The Bieb Gets Bloody, Talks Growing Up in Complex Mag Interview

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Posted by on 03/19/2012 at 2:44 PM News

The Popdust Files: justin bieber, magazine interviews

Hit Justin Bieber with your best shot. The Bieb proved that he could roll with the punches in a recent interview for Complex, both figuratively and fake-literally, as he consented to both a full, relatively in-depth discussion with the Mag (even without Scooter at one point!), and to a cover shoot concept that had him getting pummeled bloody by a series of bare fists while dressed as a ring ref. Here are some of the gory results:

It’s a great idea for a Bieber photo spread, and kudos to the kid man for being game for it, but the interview itself is almost as compelling. It’s long, but we’ve parsed it for some of the more interesting chestnuts, so…you’re welcome.

  • Justin is the Police Academy sound-effect guy of rap. “‘Yo, I can rap anyone, like perfect. Watch me do Drizzy’…He does a flawless Drake impersonation, with perfect accent and flow. He follows that with verses from Eminem, Biggie, and 2Pac. After Jay-Z’s ‘Big Pimpin’ verse, he finishes with an impersonation of Nicki Minaj, complete with exaggerated facial expressions. ‘I love how scary the faces she makes are,’ he says with a laugh.”
  • Justin raps on new single “Boyfriend.” “Tell me what you like, dear/Tell me what you don’t/I could be your Buzz Lightyear/Fly across the globe/You don’t even need to fight, dear/You already know/I can make you shine bright/Like you’re laying in the snow/Burr.”
  • Justin hates getting beaten to the punch by Swizz Beats. “The mood takes a turn when someone on his team hands him a BlackBerry that shows a photo of Swizz Beatz wearing an MCM jacket identical to the one he’s wearing right now—the same one he proudly described as a one of one. Bieber immediately calls his stylist to ask why Swizz had the jacket first. There’s a little bit of tension, but the conversation doesn’t last long and ends with Justin saying confidently, ‘Well, whatever. I just rocked it here in France and it looks swaggy.’”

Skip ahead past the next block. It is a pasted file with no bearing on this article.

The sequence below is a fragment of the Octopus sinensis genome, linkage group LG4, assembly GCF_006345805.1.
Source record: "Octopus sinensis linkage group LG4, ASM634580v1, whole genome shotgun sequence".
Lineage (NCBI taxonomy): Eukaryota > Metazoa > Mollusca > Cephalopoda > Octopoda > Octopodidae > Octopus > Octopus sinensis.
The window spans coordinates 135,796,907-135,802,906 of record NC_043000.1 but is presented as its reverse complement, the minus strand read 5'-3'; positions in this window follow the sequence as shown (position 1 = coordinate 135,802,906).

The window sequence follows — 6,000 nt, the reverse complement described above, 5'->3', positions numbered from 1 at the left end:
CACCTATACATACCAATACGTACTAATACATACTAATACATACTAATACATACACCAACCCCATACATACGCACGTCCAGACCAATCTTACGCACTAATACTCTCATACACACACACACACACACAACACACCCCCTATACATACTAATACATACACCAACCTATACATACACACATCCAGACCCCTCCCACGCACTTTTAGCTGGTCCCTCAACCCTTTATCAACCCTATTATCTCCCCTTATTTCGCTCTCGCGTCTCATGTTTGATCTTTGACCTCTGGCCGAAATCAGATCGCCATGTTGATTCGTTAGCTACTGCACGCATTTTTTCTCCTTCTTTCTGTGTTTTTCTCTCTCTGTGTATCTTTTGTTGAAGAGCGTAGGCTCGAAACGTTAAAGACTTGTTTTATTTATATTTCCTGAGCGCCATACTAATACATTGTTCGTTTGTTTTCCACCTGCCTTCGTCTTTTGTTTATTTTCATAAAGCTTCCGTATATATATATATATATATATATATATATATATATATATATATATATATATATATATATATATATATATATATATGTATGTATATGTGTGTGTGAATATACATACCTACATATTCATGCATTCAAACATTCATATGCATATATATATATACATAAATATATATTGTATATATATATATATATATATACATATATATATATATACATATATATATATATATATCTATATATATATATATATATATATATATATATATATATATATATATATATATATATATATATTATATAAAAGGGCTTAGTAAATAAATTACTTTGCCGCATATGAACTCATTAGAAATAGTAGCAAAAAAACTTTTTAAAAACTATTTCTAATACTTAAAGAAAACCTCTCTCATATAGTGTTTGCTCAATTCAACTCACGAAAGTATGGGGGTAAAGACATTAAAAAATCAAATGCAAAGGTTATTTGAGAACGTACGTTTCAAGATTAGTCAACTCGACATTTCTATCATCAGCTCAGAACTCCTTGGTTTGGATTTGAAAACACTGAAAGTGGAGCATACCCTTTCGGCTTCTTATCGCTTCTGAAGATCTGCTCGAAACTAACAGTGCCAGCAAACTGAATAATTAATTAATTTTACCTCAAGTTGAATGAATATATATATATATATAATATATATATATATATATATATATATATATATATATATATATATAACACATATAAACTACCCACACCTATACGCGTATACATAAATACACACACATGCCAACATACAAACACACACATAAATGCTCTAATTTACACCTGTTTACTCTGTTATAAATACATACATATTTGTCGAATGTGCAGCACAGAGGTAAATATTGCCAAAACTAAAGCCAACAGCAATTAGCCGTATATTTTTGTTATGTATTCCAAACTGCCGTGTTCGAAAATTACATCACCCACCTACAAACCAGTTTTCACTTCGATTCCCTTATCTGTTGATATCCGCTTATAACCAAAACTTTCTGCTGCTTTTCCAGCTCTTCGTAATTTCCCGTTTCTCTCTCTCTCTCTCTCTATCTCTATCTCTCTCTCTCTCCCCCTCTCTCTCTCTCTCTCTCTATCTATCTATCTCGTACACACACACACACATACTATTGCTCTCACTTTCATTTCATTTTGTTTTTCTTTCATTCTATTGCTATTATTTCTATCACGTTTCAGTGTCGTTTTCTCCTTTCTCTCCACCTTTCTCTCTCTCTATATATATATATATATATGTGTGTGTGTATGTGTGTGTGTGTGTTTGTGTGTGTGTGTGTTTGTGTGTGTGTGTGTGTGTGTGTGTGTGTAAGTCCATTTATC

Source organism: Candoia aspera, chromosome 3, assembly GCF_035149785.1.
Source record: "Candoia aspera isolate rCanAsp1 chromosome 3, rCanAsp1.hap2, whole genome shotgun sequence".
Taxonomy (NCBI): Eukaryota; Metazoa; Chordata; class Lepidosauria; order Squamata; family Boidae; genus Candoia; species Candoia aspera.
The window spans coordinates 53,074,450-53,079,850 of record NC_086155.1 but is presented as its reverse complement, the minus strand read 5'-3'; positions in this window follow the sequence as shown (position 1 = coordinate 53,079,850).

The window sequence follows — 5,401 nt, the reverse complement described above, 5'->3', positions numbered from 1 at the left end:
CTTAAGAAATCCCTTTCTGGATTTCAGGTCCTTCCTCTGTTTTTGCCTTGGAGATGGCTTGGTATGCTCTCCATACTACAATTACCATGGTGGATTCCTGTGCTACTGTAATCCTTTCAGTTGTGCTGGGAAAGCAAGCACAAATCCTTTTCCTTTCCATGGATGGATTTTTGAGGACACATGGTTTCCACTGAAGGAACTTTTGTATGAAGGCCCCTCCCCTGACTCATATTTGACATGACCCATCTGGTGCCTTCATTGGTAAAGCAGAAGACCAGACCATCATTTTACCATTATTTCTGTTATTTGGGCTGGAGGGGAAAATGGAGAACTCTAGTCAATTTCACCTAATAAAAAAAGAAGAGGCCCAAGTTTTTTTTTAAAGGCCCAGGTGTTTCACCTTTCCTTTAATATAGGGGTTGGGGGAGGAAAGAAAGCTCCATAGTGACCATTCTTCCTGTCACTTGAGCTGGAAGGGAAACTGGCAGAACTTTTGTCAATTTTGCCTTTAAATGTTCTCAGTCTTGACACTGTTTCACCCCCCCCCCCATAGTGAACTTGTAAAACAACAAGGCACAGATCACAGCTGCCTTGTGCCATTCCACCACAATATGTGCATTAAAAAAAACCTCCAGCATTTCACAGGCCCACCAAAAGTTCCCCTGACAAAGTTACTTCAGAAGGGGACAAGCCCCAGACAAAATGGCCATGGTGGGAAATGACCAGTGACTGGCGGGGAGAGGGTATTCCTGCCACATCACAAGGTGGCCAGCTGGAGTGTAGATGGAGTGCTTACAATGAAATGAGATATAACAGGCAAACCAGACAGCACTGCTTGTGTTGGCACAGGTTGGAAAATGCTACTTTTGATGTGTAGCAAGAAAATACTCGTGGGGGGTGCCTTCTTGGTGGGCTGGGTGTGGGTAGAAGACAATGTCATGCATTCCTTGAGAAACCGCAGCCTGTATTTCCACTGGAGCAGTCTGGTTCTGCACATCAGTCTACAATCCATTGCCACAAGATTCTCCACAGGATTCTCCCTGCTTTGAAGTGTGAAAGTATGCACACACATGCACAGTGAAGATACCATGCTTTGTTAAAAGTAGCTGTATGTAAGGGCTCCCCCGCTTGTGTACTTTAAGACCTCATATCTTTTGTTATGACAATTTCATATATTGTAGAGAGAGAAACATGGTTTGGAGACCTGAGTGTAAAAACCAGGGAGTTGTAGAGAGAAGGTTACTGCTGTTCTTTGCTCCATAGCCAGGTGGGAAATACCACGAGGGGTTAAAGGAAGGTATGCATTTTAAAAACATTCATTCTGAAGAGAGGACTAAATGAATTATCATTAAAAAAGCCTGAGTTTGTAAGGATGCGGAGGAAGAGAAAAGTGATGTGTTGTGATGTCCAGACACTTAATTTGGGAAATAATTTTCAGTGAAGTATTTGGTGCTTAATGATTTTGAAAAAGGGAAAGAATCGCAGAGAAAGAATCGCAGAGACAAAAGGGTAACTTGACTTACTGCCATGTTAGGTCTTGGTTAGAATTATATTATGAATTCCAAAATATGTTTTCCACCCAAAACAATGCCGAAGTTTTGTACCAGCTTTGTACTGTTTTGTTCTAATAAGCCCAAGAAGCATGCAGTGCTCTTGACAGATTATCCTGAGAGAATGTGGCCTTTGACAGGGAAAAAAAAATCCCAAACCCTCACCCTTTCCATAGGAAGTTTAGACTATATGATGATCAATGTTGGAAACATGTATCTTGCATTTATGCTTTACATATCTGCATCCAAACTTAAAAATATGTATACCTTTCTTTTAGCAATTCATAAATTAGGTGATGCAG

• Justin has unusual culinary vices for a teen. “With that, he polishes off the extra plate of broccoli he requested from the waiter and heads back to his hotel room to retire for the night.”
  • Justin is gonna be working with some famous people on the new album. “Scooter’s already got plenty of A-list collaborators lined up. ‘We’re talking to Benny Blanco, Bei Maejor, Mike Posner,’ Braun says. ‘We’re going to work with Pharrell…and Bruno Mars. He’s going in with Drake and 40 next week.’”
  • Justin just wants to be a regular kid man. “Most of the ‘pushing back’ has to do with wishing for a more ordinary life. ‘He doesn’t like being famous,’ Braun explains. ‘He struggles with not being normal. I’m constantly telling him, ‘You’re not normal, and since you’re living an extraordinary life, I’m holding you to extraordinary standards.’’”
  • Justin is always gunning for that #1 spot. “‘When I release something I want it to be the best,’ he continues. ‘When I release my fragrance, I want it to be the number-one fragrance; I don’t want it to be the ninth-best-selling fragrance. My Christmas album went double-platinum worldwide. Christmas albums don’t do that, and that still wasn’t good enough for me.’ Bieber wants to win so much he’s only looking to the record books for comp. “He’s competitive with Michael Jackson,” Braun relates. ‘He looks at other groups in his space not like competition, but as part of the team. When he looks at who he should chase and who’s setting the bar, we only talk about Michael Jackson. We talk about Michael probably every other day.’”
  • Justin has a shot at for-real royalty. “‘It’s awesome that he’s Canadian,’ Braun says before they head back to the studio. ‘Because I just realized Canada is a province of the U.K., so the Queen of England is the Queen. Technically, if Justin has an amazing career, he can be knighted. He can be Sir Justin.’”
  • Justin just wants—and expects—to be great. “‘I feel like it’s my responsibility to be the greatest I can be. If I start making terrible music, I don’t expect people to like me. If I’m making great music and there’s no reason for people to dislike me, that’s when it’s going to make me upset. People just need to take a chance and listen. If they don’t want to take a chance, then I don’t know. That’s going to be the biggest problem, to make them feel like it’s cool for them to like my music.’”
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